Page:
Addison can't believe it's raining in L.A. -- this isn't why she left Seattle! Nobody feels sorry for her, because they're busy feeling sorry for themselves: Violet spent the night listening to ex-boyfriend voice-mail; Pete started his day talking to his dead wife's grave; Naomi's having trouble letting Sam take on parenting duties (they have a daughter, by the way).
At least Violet's professional life is on track -- she just convinced longtime patient Doug to divorce his wife, Karen. But Doug's back later that morning with Karen, whose response to the news was a spontaneous, copious nosebleed. Cleaned up, she tells Violet to butt out, and underlines her point with a new spray of blood. Sam discovers Karen has a serious vascular disorder, and Vi no longer feels so great about telling Doug to leave her.
A sweet couple confess to Addison that they haven't been able to consummate their three-week-old marriage. Mrs. Newlywed tells Addy she's a virgin -- she waited all this time for "magic," and now her brand-new, magical marriage is in danger because she can't manage sex. Naomi, between mouthfuls of a magically delicious cake she got from Dell, convinces reluctant Addison to let Pete try his hand at loosening up Mrs. Newlywed (in the most professional sense, of course).
Cooper's puzzled by a little girl with blue skin. An infusion of some sort has her looking healthy in short order, but soon the mother is back with all four of her daughters, all of them blue. Cooper grills Mom about environmental toxins, but the house checks out and the girls won't talk. So Cooper presents himself as a playmate (creepy, I know, but it's meant to be cute) and discovers they've been tripping on magical fertilizer fumes in a backyard shed.
Sam sends Karen to St. Ambrose for tests, and learns from angry Charlotte that Karen was diagnosed with her disease there many months ago. Sam and Violet can't tell Doug this without Karen's consent, so instead they just hint broadly that she's hiding something. She caves and tells Doug she thought he was weak, but now she needs his strength and wants him to stay with her. Doug decides that's what he wants, too, much to Violet's dismay. He's just proud he made his own decision -- even if he decided to stay with the wife who makes him miserable.
Based on the crumbs of information Pete drops on this anniversary of his wife's death, it sounds like they too had an unhappy marriage, but it's hard to tell whether it was ordinary unhappy or miserably unhappy. At least Mr. and Mrs. Newlywed have the magic: They bound into the clinic to thank docs Pete and Addison and show off their post-sex glow. Everybody else will have to settle for cake.
Addison's in bed, sleeping, and wearing a lot of makeup under the circumstances. Won't she, like, get an eye infection or lose her eyelashes if she sleeps in all that mascara? The sound of thunder and heavy rainfall wakes her up. She listens, then falls back onto her pillow and sighs, "It's raining." Then, bolting upright: "It's raining!" She runs barefoot down the steps and out onto her beachfront deck, closing the door behind her with a precision she will quickly regret. Some electronic doodads lie there on a table, getting soaked; Addy gathers them up, along with a pair of shoes and a soggy garment she left draped over a chair. Then she performs a high-stepping, raindrop-dodging dance back to the door, which is locked, of course. So she does what anyone would do in the same situation: she presses her face to the glass and wails pathetically, "It's raaainiiing!" If only there were someone inside to hear her. In a situation like this, it's nice to have a significant other, or failing that, a very intelligent pet, but poor, wet Addison has neither.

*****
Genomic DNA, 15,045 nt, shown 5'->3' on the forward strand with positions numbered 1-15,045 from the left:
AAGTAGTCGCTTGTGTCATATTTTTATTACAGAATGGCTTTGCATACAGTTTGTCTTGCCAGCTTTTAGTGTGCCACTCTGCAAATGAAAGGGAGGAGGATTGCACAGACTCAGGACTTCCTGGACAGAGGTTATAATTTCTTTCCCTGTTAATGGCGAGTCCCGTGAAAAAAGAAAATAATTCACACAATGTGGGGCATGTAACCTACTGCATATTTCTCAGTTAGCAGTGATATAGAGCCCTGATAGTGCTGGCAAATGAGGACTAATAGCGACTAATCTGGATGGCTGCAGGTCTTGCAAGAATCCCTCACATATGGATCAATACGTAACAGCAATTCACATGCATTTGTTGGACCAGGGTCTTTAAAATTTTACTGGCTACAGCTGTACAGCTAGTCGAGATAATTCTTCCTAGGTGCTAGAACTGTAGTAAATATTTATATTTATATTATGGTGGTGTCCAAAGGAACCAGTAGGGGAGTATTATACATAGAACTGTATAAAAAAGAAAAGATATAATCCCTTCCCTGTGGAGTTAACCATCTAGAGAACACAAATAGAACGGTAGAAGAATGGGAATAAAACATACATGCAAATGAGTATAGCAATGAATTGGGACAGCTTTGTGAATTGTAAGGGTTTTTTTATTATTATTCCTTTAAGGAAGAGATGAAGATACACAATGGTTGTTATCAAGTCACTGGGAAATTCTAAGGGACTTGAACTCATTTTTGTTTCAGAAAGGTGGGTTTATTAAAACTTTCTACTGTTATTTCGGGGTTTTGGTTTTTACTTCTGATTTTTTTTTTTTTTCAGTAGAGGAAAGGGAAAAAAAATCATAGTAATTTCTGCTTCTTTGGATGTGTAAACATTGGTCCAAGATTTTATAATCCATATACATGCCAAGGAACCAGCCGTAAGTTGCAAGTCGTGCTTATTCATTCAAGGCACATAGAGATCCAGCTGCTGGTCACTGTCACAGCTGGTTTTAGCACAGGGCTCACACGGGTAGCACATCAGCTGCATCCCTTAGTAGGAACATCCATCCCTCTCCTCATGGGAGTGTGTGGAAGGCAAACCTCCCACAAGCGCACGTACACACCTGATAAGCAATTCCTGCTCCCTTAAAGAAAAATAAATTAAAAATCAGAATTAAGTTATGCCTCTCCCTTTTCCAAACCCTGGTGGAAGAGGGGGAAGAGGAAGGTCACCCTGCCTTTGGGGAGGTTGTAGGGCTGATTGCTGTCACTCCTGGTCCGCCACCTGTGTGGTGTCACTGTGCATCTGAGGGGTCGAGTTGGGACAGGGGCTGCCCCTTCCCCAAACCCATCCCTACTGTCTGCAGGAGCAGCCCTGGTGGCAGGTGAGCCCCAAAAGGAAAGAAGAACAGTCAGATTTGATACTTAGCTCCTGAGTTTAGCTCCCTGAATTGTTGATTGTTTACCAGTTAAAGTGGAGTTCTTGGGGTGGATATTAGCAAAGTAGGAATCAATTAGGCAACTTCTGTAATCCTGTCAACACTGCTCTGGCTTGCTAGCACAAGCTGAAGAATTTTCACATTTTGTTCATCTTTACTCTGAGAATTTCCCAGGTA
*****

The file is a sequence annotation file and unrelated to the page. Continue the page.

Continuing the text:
Violet's in her office with her head down on her desk. Is she playing Heads Up, Seven Up? Nope, she's listening to voicemail messages. Wait -- make that one voicemail message, on endless repeat. "Hey babe, it's me," says a man's voice. No prizes for guessing who that man is! "I'm gonna be late. You should pick up some Chinese and we'll eat in bed, okay? Love you." Cooper opens the door and catches Violet in the act. "You listening to Allan's message again?" Violet claims she has other messages, from patients, but Cooper's not falling for that, since she doesn't typically eat takeout in bed with her patients. "I'm sorry I told you about it," she says bitterly. "I thought you'd understand." Okay, I'm no psychiatrist, but I'm pretty sure that if you can admit out loud that you have a habit of listening to a completely banal voicemail message from an ex over and over, and you can still not realize as soon as you say it that you've hit bottom, then you're in pretty rough shape. Cooper just tells her, "Guys don't keep messages from an ex. That's a woman thing." Violet scores a point: "What do you know about women that you didn't get off the internet?" Coop wisely decides not to defend himself. Instead, he tells her, "Erase the message. Be a man."
Now we're at reception, and I'm still wondering what time of day this is. First I thought Violet slept in her office, or just got to work really early, but then Cooper walked in. Is this one of those gloomy days where it's dark as twilight all day long, or is it perpetually dim in Violet's office? Anyway, now we see Naomi, hugging her daughter (making her first appearance since the pi-not, although, if you're keeping score at home, you may recall that her presence was implied by Naomi's pathetic "Mommy needs a minute to herself!" in episode 1). Naomi's hug is bordering on a chokehold, and daughter Maya, who seems to be about thirteen, points this out with a strangled, "Uh, Mom?" Sam's standing near the elevator, waiting for them to break it up. "I can take her to school," Naomi offers, feigning nonchalance. Maya looks to her dad for help. "Back up, woman," he commands in his authoritative yet gentle baritone.